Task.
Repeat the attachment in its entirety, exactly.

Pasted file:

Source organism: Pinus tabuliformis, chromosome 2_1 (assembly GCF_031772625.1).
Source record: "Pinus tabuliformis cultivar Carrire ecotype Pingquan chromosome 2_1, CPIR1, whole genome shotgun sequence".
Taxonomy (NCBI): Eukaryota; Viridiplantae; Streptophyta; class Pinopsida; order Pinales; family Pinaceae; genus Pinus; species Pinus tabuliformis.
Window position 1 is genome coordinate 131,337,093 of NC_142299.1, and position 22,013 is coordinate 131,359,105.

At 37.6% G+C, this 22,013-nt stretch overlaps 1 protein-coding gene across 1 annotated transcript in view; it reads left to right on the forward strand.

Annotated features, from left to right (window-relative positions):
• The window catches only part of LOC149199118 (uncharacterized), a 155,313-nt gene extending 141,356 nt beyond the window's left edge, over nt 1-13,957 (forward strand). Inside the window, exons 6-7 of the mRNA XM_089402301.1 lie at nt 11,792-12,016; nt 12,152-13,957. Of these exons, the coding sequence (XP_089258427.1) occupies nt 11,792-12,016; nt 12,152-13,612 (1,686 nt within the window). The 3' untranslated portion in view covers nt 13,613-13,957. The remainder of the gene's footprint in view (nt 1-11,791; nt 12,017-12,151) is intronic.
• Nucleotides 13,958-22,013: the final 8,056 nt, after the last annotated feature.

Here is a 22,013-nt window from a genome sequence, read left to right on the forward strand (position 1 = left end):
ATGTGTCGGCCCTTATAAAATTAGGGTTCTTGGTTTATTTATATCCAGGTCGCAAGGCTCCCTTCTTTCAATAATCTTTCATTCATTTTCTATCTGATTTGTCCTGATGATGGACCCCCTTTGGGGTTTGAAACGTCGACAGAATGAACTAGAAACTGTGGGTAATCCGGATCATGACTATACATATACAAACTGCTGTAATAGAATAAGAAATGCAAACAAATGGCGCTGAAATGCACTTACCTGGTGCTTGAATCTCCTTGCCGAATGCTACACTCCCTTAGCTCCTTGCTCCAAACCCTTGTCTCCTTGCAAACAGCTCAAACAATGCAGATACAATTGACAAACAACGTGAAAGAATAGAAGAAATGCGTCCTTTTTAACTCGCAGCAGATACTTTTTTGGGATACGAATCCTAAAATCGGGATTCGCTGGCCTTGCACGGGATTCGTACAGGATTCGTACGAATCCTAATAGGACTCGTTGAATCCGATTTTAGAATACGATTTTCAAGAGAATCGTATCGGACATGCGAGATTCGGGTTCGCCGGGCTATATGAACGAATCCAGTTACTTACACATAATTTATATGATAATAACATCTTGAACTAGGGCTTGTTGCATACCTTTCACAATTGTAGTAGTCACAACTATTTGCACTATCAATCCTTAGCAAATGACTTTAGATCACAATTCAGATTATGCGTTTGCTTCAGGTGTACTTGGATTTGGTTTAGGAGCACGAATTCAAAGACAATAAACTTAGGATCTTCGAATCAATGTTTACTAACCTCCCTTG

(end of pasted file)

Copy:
Source organism: Pinus tabuliformis, chromosome 2_1 (assembly GCF_031772625.1).
Source record: "Pinus tabuliformis cultivar Carrire ecotype Pingquan chromosome 2_1, CPIR1, whole genome shotgun sequence".
Taxonomy (NCBI): Eukaryota; Viridiplantae; Streptophyta; class Pinopsida; order Pinales; family Pinaceae; genus Pinus; species Pinus tabuliformis.
Window position 1 is genome coordinate 131,337,093 of NC_142299.1, and position 22,013 is coordinate 131,359,105.

At 37.6% G+C, this 22,013-nt stretch overlaps 1 protein-coding gene across 1 annotated transcript in view; it reads left to right on the forward strand.

Annotated features, from left to right (window-relative positions):
• The window catches only part of LOC149199118 (uncharacterized), a 155,313-nt gene extending 141,356 nt beyond the window's left edge, over nt 1-13,957 (forward strand). Inside the window, exons 6-7 of the mRNA XM_089402301.1 lie at nt 11,792-12,016; nt 12,152-13,957. Of these exons, the coding sequence (XP_089258427.1) occupies nt 11,792-12,016; nt 12,152-13,612 (1,686 nt within the window). The 3' untranslated portion in view covers nt 13,613-13,957. The remainder of the gene's footprint in view (nt 1-11,791; nt 12,017-12,151) is intronic.
• Nucleotides 13,958-22,013: the final 8,056 nt, after the last annotated feature.

Here is a 22,013-nt window from a genome sequence, read left to right on the forward strand (position 1 = left end):
ATGTGTCGGCCCTTATAAAATTAGGGTTCTTGGTTTATTTATATCCAGGTCGCAAGGCTCCCTTCTTTCAATAATCTTTCATTCATTTTCTATCTGATTTGTCCTGATGATGGACCCCCTTTGGGGTTTGAAACGTCGACAGAATGAACTAGAAACTGTGGGTAATCCGGATCATGACTATACATATACAAACTGCTGTAATAGAATAAGAAATGCAAACAAATGGCGCTGAAATGCACTTACCTGGTGCTTGAATCTCCTTGCCGAATGCTACACTCCCTTAGCTCCTTGCTCCAAACCCTTGTCTCCTTGCAAACAGCTCAAACAATGCAGATACAATTGACAAACAACGTGAAAGAATAGAAGAAATGCGTCCTTTTTAACTCGCAGCAGATACTTTTTTGGGATACGAATCCTAAAATCGGGATTCGCTGGCCTTGCACGGGATTCGTACAGGATTCGTACGAATCCTAATAGGACTCGTTGAATCCGATTTTAGAATACGATTTTCAAGAGAATCGTATCGGACATGCGAGATTCGGGTTCGCCGGGCTATATGAACGAATCCAGTTACTTACACATAATTTATATGATAATAACATCTTGAACTAGGGCTTGTTGCATACCTTTCACAATTGTAGTAGTCACAACTATTTGCACTATCAATCCTTAGCAAATGACTTTAGATCACAATTCAGATTATGCGTTTGCTTCAGGTGTACTTGGATTTGGTTTAGGAGCACGAATTCAAAGACAATAAACTTAGGATCTTCGAATCAATGTTTACTAACCTCCCTTG